QAnon’s malleability is part of what makes it so powerful. “It’s been inclusive in a way that I’ve really never seen any other conspiracy,” said Ethan Zuckerman, an associate professor of public policy, communication and information at the University of Massachusetts and the author of the paper “QAnon and the Emergence of the Unreal.” “You can listen to whoever’s voice is closer to your own. So if you’re not here for satanism, listen to someone who is not playing up the satanic part of it.” QAnon’s participatory nature is also how the conspiracy theory “manages to capture that authenticity, that comes from people genuinely, sincerely, trying to figure out how to make sense of a world that isn’t making any sense to them,” Zuckerman added.

The flexibility has an added benefit: It allows the community to reinterpret Q’s predictions every time they don’t come true. For example, QAnon followers believed President Joe Biden’s inauguration would never happen because Trump planned to expose the deep state elite for committing election fraud, arrest them on live TV and send them to Guantanamo Bay. But after Biden was sworn in, some Anons started to describe him as Trump’s ally, secretly working to bring down the deep state they once considered him to be a part of. Others believe March 4 is the new day for Trump’s inauguration.

“Imagine a prophecy where the prophet gets everything wrong and, somehow, it ends up being even more powerful,” said Zuckerman.

On r/QAnonCasualties forum, most of the post titles reflect the pain of the people behind them. “A little funny, a lot sad. Bye, dad,” “My mother kicked me out for calling Trump racist” and “Way worse than I thought” are all anecdotes of people failing to get through to their loved ones.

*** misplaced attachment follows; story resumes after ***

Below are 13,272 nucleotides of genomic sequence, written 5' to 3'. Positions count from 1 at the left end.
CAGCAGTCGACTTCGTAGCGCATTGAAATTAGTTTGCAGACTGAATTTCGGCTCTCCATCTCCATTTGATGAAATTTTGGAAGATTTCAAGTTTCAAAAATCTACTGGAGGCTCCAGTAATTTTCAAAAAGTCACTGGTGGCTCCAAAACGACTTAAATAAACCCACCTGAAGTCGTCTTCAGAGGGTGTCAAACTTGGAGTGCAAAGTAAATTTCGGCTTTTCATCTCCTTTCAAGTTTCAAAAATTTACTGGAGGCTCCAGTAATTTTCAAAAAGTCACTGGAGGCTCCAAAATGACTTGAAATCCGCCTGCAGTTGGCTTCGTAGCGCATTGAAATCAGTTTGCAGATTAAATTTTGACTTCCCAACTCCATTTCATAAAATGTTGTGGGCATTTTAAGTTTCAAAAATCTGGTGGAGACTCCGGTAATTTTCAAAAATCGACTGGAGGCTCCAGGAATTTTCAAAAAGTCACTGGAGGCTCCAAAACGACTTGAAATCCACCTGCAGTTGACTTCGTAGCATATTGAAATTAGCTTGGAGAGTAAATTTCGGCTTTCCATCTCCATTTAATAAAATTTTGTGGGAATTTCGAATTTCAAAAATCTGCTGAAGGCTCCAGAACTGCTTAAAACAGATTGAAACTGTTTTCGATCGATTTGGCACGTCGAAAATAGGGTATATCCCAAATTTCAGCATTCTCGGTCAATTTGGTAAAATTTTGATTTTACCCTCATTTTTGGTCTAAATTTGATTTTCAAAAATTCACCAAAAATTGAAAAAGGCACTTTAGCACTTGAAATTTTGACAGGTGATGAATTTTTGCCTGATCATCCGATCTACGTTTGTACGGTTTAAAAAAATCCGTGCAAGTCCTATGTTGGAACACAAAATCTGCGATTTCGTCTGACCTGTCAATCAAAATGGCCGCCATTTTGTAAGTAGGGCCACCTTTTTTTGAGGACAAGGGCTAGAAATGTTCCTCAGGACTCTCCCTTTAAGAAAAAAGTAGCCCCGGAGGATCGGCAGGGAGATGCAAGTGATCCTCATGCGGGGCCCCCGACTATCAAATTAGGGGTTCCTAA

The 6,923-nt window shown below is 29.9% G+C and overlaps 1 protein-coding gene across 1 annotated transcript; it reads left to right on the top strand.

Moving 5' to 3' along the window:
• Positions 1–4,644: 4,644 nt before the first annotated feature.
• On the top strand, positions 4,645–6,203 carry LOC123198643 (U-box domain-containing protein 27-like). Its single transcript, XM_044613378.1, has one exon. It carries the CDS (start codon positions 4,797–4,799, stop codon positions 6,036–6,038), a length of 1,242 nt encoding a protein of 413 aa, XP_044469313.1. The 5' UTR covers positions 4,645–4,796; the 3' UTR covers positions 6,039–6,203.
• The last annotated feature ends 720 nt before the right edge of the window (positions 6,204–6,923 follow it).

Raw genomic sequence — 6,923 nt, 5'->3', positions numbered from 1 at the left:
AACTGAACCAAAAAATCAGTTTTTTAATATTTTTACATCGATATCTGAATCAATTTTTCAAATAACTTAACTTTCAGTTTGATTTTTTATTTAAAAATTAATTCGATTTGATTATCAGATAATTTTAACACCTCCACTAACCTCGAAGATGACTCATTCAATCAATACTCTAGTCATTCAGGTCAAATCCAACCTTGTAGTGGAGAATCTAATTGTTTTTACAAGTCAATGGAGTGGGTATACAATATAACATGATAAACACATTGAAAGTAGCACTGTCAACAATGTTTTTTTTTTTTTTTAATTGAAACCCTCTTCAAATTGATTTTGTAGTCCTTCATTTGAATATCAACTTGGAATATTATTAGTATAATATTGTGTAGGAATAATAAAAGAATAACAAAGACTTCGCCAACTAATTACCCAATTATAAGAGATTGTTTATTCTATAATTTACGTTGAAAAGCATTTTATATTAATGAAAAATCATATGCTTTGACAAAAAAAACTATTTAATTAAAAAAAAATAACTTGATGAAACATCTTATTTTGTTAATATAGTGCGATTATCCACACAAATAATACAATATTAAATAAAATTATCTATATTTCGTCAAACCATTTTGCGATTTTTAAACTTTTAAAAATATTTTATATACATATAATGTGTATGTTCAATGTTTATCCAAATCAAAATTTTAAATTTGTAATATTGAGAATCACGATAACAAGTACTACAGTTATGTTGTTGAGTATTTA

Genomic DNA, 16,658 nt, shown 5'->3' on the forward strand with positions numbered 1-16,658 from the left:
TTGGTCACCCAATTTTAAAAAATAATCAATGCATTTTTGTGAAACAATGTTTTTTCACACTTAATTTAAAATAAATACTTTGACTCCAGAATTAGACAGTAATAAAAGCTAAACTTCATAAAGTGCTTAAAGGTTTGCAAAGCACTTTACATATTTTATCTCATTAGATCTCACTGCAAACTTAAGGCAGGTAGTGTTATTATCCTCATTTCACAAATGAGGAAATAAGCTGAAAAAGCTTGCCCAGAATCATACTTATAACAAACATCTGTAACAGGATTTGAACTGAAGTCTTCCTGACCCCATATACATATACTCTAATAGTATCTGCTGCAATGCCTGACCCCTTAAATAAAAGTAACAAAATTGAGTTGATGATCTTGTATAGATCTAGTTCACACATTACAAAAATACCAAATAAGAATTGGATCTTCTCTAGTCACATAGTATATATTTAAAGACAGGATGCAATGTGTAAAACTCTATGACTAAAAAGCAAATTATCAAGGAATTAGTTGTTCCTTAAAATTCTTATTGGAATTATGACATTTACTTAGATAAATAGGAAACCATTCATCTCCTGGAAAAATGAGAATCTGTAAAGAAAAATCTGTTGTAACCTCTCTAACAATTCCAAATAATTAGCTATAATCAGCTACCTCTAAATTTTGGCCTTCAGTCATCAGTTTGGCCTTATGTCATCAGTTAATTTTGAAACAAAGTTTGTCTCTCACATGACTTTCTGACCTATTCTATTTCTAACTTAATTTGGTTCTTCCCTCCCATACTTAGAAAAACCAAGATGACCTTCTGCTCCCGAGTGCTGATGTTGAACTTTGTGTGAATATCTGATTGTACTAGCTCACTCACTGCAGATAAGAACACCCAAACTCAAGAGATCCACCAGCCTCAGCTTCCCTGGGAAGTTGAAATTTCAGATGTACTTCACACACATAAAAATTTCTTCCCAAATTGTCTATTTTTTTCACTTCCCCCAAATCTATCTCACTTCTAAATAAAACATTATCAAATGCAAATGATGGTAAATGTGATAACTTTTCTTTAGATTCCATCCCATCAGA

In late October, user acidalice posted “Another family wrecked...” and wrote about her partner of two decades. “He’s gone from the kindest, chilled man to constant anger and major depression. I’m at a loss, not so easy to walk away either - been together 20 years, married 14, 2 kids under 10, mortgage.”

“Prioritise your children’s happiness. They deserve a home free of his black moods and anger. So do you,” commented another user.

In July, so-tired-with-it-now posted Some hope…maybe? about trying to get through to their husband. They read about QAnon and sat him down for a thorough conversation, calmly addressing every argument he made. “I miss my intelligent, kind and caring husband and I’d like him back now please,” so-tired-with-it-now told him. It seemed to work: When the user’s husband started watching videos again, they weren’t conspiracy related.

“I think the golden nugget in this is where you told him that you missed who he was and how great of a person that is,” one of the dozens of comments under the post said.

When Biden won the election in November, many on the forum were hopeful. With Trump out of office, they thought, things would get better. But, after the siege of the Capitol on January 6, Jitarth Jadeja, a former QAnon believer and one of the moderators of the forum, saw a significant shift in the mood of the comments: Family members of Qultists exchanged confusion and guarded optimism for anger. A sudden influx of new members in the wake of the Capitol riot added to the angrier rhetoric and the loss of hope.

“There’s understandably less desire to reach out and try and understand why these people believe what they believe, it’s been replaced by a desire to punish them for their beliefs, as misplaced as they are,” Jadeja said in an email. He said he senses a “looming darkness across all these forums and groups. It feels cold, silent and omnipresent. Everyone is waiting with bated breath to see what happens next.”

In “My Qdad was there,” user -n3rdyl4undry- wrote about feeling angry and terrified after finding out that their father was in D.C. on the day of the insurrection. In the comment section, others expressed support and encouraged -n3rdyl4undry- to report their father to the FBI, which the user did and posted about.